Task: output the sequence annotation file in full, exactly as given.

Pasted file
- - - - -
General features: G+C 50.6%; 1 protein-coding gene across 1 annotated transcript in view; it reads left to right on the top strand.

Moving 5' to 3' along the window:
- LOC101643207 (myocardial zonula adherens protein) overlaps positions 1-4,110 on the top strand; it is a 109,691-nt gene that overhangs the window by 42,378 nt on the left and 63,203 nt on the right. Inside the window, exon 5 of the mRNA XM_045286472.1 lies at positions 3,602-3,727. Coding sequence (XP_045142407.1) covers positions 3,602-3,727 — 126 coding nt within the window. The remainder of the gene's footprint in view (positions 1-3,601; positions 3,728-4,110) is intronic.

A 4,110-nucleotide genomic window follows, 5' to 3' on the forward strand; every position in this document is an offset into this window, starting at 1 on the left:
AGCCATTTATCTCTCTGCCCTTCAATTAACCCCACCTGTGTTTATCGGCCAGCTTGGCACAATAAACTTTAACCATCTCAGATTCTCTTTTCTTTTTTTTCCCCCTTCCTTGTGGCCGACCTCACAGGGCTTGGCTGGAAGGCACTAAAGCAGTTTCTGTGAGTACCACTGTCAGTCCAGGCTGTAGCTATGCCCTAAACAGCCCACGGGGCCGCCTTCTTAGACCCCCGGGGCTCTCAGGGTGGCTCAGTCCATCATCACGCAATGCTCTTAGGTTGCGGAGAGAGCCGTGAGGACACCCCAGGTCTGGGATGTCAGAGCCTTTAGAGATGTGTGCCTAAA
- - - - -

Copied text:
General features: G+C 50.6%; 1 protein-coding gene across 1 annotated transcript in view; it reads left to right on the top strand.

Moving 5' to 3' along the window:
- LOC101643207 (myocardial zonula adherens protein) overlaps positions 1-4,110 on the top strand; it is a 109,691-nt gene that overhangs the window by 42,378 nt on the left and 63,203 nt on the right. Inside the window, exon 5 of the mRNA XM_045286472.1 lies at positions 3,602-3,727. Coding sequence (XP_045142407.1) covers positions 3,602-3,727 — 126 coding nt within the window. The remainder of the gene's footprint in view (positions 1-3,601; positions 3,728-4,110) is intronic.

A 4,110-nucleotide genomic window follows, 5' to 3' on the forward strand; every position in this document is an offset into this window, starting at 1 on the left:
AGCCATTTATCTCTCTGCCCTTCAATTAACCCCACCTGTGTTTATCGGCCAGCTTGGCACAATAAACTTTAACCATCTCAGATTCTCTTTTCTTTTTTTTCCCCCTTCCTTGTGGCCGACCTCACAGGGCTTGGCTGGAAGGCACTAAAGCAGTTTCTGTGAGTACCACTGTCAGTCCAGGCTGTAGCTATGCCCTAAACAGCCCACGGGGCCGCCTTCTTAGACCCCCGGGGCTCTCAGGGTGGCTCAGTCCATCATCACGCAATGCTCTTAGGTTGCGGAGAGAGCCGTGAGGACACCCCAGGTCTGGGATGTCAGAGCCTTTAGAGATGTGTGCCTAAA